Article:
After a wonderful morning in Speyer and a coach trip to Worms we cruised to Rudesheim, arriving at 17:00.

Rudesheimer sign on a hill

We had visited Rudesheim in 2010 and so decided to go for a pre-dinner walk around the town to see what had changed. We crossed the road from the dock, passed some youngsters playing post-school sport and walked up a road which took us under the train line and to the main street of the town. It was not too easy to get around as there was a lot of road construction with cars being redirected in strange directions. We didn’t remember too much of the town centre but we did remember being taken up to the top of a hill where there is a magnificent monument, the Niederwald Monument, built to celebrate the Unification of Germany. Just as we decided to return to the boat for dinner it started to rain. Fortunately, we were able to stand under the rail line in a road tunnel until it stopped after about 20mins.

Niederwald Monument

We were due to leave Rudesheim at 08:30 but couldn’t do so as the garbage truck only arrived at that time, so we were delayed for half an hour while the boat’s garbage was off-loaded. We watched from the top deck as every member of the crew, including the Hotel Manager and the Maître d’, joined the human chain to get the bags off the boat as quickly as possible.

Offloading garbage
All the crew involved

While that was taking place, we were able to watch a group of geese having breakfast on the grass beside the dock. If any goose came near any gosling Mother Goose was quickly there to show who was in charge of her gosling.

Geese having breakfast

Once we had departed Rudesheim, our trip to Koblenz was spent admiring the castles, churches and other buildings. As we cruised our Programme Director, Uma, commentated on all the places and things of interest. It was most interesting. This stretch of middle Rhine is a UNESCO World Heritage site with more than 28 picturesque castles. In earlier centuries, these castles enabled feudal lords to control transport along the river by raising tolls, making it very expensive. Today, travel on the Rhine is free as agreed by the Congress of Vienna in 1815 and put into effect in 1831 by the Mainz Convention.

Mouse Tower, a former toll @530kms. It was later a signal station until 1974. Legend has it that mice ate an archbishop who was imprisoned here

Every hundred metres, from the where the Rhine is navigable right through until the river enters The Netherlands, there is a sign. In The Netherlands, these signs are only every kilometre without the 100m signs. Using these signs was the best way to show the castles. Below, using these, I shall write about some of them. Rudesheim is at 526kms and Koblenz at 592kms, so we covered 70kms (40 miles) in this section.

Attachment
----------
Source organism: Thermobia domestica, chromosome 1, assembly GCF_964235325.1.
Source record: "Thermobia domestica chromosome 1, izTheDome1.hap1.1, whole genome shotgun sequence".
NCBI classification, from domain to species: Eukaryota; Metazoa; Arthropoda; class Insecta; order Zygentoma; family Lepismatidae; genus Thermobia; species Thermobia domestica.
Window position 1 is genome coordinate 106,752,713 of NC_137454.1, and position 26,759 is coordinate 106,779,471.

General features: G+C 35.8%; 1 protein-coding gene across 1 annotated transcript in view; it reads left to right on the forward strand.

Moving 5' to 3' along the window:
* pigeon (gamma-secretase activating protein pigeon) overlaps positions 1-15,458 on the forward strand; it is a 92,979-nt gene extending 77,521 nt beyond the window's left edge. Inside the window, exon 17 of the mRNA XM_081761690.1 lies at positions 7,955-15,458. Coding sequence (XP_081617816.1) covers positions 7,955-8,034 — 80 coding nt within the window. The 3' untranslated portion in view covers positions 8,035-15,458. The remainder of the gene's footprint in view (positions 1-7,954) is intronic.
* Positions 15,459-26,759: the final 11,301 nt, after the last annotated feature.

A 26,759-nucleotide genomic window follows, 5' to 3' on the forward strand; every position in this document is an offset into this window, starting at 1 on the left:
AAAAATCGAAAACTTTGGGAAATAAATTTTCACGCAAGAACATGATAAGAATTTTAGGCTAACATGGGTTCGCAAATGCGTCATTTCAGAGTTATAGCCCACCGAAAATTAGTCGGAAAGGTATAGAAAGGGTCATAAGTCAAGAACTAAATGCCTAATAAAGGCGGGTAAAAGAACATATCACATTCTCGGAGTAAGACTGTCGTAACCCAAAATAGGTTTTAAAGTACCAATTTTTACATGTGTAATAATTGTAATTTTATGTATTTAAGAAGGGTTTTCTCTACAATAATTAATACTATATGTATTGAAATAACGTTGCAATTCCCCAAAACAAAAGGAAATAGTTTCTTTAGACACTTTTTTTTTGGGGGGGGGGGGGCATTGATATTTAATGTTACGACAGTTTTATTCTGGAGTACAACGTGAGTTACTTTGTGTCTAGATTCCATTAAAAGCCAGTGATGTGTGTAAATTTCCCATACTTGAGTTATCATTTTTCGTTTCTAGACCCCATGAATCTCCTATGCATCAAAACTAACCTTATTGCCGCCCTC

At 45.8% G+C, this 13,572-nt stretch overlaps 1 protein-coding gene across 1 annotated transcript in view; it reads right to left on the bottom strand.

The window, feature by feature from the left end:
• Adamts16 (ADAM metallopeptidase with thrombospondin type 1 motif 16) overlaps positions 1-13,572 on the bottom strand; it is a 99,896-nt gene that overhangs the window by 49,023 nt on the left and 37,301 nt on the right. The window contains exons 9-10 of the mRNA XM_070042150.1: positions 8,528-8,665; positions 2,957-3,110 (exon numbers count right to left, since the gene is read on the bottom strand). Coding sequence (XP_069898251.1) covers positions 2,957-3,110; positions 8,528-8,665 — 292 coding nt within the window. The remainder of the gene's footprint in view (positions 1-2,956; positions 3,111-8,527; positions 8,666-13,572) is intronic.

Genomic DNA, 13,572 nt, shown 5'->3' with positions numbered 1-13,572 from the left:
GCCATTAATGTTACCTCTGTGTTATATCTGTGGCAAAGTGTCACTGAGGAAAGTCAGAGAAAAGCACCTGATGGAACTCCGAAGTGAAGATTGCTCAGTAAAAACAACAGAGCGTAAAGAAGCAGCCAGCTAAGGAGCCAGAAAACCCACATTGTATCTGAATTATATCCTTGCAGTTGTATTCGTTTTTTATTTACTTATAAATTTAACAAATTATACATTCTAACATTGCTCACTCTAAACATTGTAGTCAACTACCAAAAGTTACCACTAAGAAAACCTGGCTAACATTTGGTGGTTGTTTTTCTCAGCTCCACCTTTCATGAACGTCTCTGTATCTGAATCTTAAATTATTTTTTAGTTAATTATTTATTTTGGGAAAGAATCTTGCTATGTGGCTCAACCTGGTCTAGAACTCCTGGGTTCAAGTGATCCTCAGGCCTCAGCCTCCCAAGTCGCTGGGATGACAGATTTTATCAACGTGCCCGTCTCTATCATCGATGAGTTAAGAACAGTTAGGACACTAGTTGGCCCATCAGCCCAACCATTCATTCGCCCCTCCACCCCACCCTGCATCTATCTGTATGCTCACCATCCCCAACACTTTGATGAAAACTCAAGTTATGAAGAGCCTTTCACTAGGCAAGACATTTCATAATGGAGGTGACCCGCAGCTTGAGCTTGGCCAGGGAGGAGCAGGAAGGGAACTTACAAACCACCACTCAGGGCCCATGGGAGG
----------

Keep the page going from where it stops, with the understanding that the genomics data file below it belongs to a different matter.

Kilometre marker
Schȍnburg castle @549kms, built in 966. It was burnt down by the French in 1689
Schȍnburg Castle @549kms built in 966, burnt down by the French in 1689 and reconstructed into an hotel & restaurant.

Reichenstein Castle @534kms built in 1100.                                                                        Its collection of porcelain, furniture & weapons                                                                span 5 centuries.

Stahleck Castle @543kms, built in 1135. Suffered constant attacks in the 17th century, in ruins for 237 years & now youth hostel.
Pfalzgrafenstein Castle @ 545kms. Known as the “Pfalz” this toll with Gutenfels Castle made a formidable toll stop on the Rhine.
Rheinfels Castle @556kms built in 1245, left in ruins it is now an hotel & a museum.
Katz Castle @ 555kms built in 1371, heavily damaged by Napoleon’s forces in 1806 & rebuilt in the Victorian era.

Besides the castles, other interesting sites include the Rock called Loreley, the Niederwald Monument and the Deutsches Eck.  Loreley is famous for the story behind it about a maiden who was betrayed by her lover and so committed suicide by jumping into the river. She became a siren and lured sailors to their deaths. The Niederwald Monument is set high on a hill above Rudesheim and it is an impressive statue of Germania built as a memorial to the rebirth of the German Empire after the Franco-Prussian war which took place 1870-1871. The Deutsches Eck is the “German Corner” monument at Koblenz. It is an imposing statue of Kaiser Wilhelm I honouring his reunification of Germany in 1871.

Sign for Loreley
Loreley Rock
Deutsches Eck or Kaiser Wilhelm I








After a wonderful morning, standing or sitting on the upper deck watching the scenery pass by, we arrived at Koblenz at 13:00 as planned.